Five horses in a four horse slant trailer pulls in first as passenger heads pop up from travel morning naps.
Right behind is a front-seat, back-seat filled sport utility vehicle maybe a half dozen more gazing though the windows.
All pile out nine plus five equines making 14 total number and the horse show action begins.
Well now, that’s when everybody can come. Sometimes there’s just a handful of riders plus mounts.
“So many kids don’t get to experience agriculture life. They spend so much time on computers, tech stuff, and miss out on benefits of dealing with livestock.”
Steve George of Salina is heartfelt in that philosophy.
“I’m pretty blessed my wife Myra feels the same way,” he insisted.
They’re making sure family and often other young people in the community get those opportunities common during their youthfulness.
“I have such fond memories of growing up on a farm working with livestock. I want to help others have those pleasures and learn along the way,” George said.
“Fortunately that has become possible with our daughters and grandkids,” he added.
Yes, George is driving the trailer rig and Myra has the other carload.
Youthful passengers: daughter Jeannie, 17; grandchildren Allie, 14; Brysie, 11; Christian, 13; Jocelynn, 14; Jericho (JJ), six; and Kyler, 18.
Rattling their names with notable affection, George clarified, “Our daughter Casey Long is obviously a busy mom too.”
It’s not an all horse story, but likely inappropriate not to recognize the equine partners here also. Well, there’s nine altogether on the four acre farm headquarters a mile west of town.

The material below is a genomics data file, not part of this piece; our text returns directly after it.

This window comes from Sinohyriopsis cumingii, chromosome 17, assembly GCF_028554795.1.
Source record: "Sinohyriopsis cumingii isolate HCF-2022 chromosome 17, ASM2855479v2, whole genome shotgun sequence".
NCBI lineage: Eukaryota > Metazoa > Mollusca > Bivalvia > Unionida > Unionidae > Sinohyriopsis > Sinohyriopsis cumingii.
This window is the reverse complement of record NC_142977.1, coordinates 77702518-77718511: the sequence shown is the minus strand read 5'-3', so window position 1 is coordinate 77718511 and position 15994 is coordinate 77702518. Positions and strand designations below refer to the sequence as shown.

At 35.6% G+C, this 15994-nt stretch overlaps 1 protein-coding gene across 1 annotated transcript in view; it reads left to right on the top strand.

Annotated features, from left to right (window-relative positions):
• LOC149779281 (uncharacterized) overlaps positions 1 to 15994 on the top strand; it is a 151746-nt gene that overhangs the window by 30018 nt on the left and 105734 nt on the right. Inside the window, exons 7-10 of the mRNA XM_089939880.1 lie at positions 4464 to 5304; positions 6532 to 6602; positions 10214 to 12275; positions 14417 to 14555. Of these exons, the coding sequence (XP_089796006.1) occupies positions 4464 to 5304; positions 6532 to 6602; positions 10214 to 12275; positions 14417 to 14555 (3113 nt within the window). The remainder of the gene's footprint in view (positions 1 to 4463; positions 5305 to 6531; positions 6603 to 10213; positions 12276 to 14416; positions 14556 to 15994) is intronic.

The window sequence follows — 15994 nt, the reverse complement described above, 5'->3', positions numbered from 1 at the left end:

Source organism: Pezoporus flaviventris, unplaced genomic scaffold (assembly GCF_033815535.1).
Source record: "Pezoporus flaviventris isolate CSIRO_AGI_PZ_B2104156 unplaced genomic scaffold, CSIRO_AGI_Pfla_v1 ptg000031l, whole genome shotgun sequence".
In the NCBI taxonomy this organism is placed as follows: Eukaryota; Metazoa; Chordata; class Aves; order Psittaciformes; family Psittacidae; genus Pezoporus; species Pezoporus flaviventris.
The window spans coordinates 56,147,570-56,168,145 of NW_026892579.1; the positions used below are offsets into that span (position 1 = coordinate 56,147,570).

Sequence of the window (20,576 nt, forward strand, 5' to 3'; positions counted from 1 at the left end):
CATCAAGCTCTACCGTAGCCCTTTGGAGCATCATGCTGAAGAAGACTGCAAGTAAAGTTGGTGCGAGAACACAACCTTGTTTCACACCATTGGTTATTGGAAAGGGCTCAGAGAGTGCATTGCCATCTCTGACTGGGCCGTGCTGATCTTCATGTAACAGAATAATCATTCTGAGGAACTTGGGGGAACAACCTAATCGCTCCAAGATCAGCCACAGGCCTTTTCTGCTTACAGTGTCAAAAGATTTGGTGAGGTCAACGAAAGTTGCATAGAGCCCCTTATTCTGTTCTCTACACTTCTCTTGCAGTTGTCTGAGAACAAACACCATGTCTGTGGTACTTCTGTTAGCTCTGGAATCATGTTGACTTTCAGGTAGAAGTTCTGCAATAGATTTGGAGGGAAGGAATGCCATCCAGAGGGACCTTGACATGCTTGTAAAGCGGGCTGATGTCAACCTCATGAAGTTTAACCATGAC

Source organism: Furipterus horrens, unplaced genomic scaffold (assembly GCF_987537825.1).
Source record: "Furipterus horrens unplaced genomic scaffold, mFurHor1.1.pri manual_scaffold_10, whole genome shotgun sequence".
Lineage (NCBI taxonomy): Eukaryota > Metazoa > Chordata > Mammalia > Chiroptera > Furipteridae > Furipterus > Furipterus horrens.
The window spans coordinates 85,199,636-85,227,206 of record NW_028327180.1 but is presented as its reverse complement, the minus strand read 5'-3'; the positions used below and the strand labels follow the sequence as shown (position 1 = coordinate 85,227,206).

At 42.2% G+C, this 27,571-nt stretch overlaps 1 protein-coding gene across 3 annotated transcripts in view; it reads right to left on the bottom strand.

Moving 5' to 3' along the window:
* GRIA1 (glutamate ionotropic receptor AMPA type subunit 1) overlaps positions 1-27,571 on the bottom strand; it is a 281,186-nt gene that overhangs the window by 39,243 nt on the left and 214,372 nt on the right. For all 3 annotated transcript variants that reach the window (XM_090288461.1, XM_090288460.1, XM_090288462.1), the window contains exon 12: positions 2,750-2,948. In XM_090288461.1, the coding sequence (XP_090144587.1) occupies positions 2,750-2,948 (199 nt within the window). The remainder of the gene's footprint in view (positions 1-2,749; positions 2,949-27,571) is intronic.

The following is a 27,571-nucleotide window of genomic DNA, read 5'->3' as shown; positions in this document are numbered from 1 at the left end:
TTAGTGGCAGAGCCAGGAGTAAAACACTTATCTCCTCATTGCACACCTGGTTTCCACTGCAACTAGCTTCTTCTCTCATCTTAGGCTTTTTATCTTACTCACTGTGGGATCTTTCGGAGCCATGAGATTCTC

Just seven are on the present horseshow roster: Andy, Autumn, Bonnie, Brandy, Cowboy, Rey and Tuff. Back home are: Buddy and Sadie.
“We can only haul so many; so everybody usually has to share horses some,” admitted George, who also competes.
“I keep busy helping get the horses ready while Myra makes sure the kids are prepared as possible. She is in charge of logistics.
“That’s pre-entries; adding and dropping classes, correct rider clothing, helping kids learn patterns; most importantly having the right numbers on. Organizing the chaos; Myra is a great organizer,” George grinned. “God laughs with us every day.”
It all began with 4-H club work, George verified. “The kids got started with bucket calves, even though we always had horses.
“Then there was sort of a fluke deal when a friend wanted to give us three horses,” George continued. “We ended up taking them and that really was life changing as all of us got into horses,”
Of course, they participate in 4-H shows along with the Blackjack Saddle Club and occasionally the Eastern Kansas Horseman’s Association.
“I grew up near Uniontown in Bourbon County and did mostly the racing events,” George said. “Then I got started in more of the horsemanship type competitions which helps make better riders I think.
“We now mostly just compete in the pleasure and rail classes but there are occasional exceptions,” he added.
Results announcements verify when the George family’s Sundowner trailer pulls into an arena parking area, competition beware. It takes a good size satchel for the collection of awards those riders accumulate.